San Francisco, California
London, United Kingdom
A historical perspective on the evolution of high-temperature materials and processing technologies for aircraft engines
Presented by Dr. Linruo Zhao
Registration 6:00 PM
Dinner 6:30 PM
Program 7:30 PM
“Over his existence man has developed equipment to satisfy his needs.” – Chester T. Sims, General Electric Company. Modern aircraft engines present some of the most challenging working environments for metallic materials – the temperature of combustion gas entering the turbine exceeds the melting point of the white hot rotating blade alloy! From the conception of high-temperature materials based on austenitic stainless steels in the 1930s to the latest generation of single crystal Ni-base superalloys used in Rolls-Royce Trent 1000 engines, we have come a long way as metallurgists to understand the science and master the art of crafting some of the best-behaved materials in the engineering field. In this talk the author will briefly walk the audience through a historical journey and make a few stops at such milestones as the discovery of the precipitation-hardening gamma prime phase in early 1940, the additions of refractory metals for solid solution strengthening of the gamma phase from late 1940s, the advent of vacuum melting of superalloys around 1950, the introduction of directional solidification process to produce columnar and single crystal airfoil components in the 1960s and 1970s, and the development of the fifth generation single crystal Ni-base superalloy in the 2000s. Furthermore, the application of thermal barrier coatings on internally cooled components in the 1970s has enabled engineers to design gas turbines with combustion gas temperatures exceeding the melting point of superalloys used in the engines. Looking at the horizon, the emergence of ceramic matrix composites is challenging the legitimacy of Ni-base superalloys in gas turbine engines to achieve still higher efficiencies.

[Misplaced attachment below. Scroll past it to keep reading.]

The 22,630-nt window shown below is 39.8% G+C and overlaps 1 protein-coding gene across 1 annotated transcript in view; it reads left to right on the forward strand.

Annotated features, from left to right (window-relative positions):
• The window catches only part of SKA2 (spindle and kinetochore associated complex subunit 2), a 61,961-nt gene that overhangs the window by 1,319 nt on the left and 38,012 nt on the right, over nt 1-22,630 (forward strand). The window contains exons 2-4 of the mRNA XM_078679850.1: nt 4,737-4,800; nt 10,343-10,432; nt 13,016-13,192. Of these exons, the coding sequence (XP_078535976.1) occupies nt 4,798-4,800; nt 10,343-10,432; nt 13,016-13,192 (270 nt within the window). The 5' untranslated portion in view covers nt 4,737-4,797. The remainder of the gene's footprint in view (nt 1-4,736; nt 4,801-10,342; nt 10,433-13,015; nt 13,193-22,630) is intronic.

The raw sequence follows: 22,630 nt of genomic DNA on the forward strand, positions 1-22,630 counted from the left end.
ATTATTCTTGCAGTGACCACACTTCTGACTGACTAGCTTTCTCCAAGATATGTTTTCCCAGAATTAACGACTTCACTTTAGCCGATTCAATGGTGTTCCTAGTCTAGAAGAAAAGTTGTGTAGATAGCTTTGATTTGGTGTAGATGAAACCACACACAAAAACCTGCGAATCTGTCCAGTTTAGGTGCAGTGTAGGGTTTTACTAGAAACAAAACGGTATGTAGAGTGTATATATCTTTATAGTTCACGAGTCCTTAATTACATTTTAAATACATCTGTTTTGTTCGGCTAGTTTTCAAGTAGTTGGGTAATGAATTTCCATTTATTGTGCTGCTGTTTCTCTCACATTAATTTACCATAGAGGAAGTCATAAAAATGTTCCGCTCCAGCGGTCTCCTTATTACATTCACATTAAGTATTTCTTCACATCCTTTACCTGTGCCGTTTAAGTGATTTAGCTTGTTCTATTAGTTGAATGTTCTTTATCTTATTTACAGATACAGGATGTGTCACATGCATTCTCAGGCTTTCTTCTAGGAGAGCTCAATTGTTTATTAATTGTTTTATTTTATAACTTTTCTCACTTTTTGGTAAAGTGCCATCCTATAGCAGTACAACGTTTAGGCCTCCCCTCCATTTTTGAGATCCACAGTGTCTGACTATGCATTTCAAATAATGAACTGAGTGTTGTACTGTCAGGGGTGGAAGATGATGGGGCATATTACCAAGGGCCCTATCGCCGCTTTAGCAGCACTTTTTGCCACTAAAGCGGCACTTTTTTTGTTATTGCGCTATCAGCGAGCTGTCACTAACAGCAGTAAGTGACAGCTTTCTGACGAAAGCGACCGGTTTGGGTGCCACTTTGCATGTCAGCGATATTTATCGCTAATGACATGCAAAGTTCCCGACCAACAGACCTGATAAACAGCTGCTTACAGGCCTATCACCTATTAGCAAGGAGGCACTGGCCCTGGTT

Dr. Linruo Zhao is Principal Research Officer with the Aerospace Portfolio of the National Research Council of Canada. He earned his Ph.D. in Physical Metallurgy from Beijing Institute of Aeronautical Materials in 1988. After spending two years at the University of Manitoba as a postdoctoral fellow, Dr. Zhao joined the Institute for Aerospace Research of the NRC in 1991. His early work at the NRC concentrated on the processing, microstructure and mechanical properties of high-temperature materials for gas turbines. In the last 10-15 years, he focused most of his research on the design, fabrication and evaluation of protective coatings for aircraft engine components. Dr. Zhao has authored and co-authored more than 100 papers in scientific journals and conference proceedings. He joined ASM International in 1991 and has been active in serving his local Ottawa Valley Chapter. He currently is the vice-chair of ASM Canada Council.
When & Where
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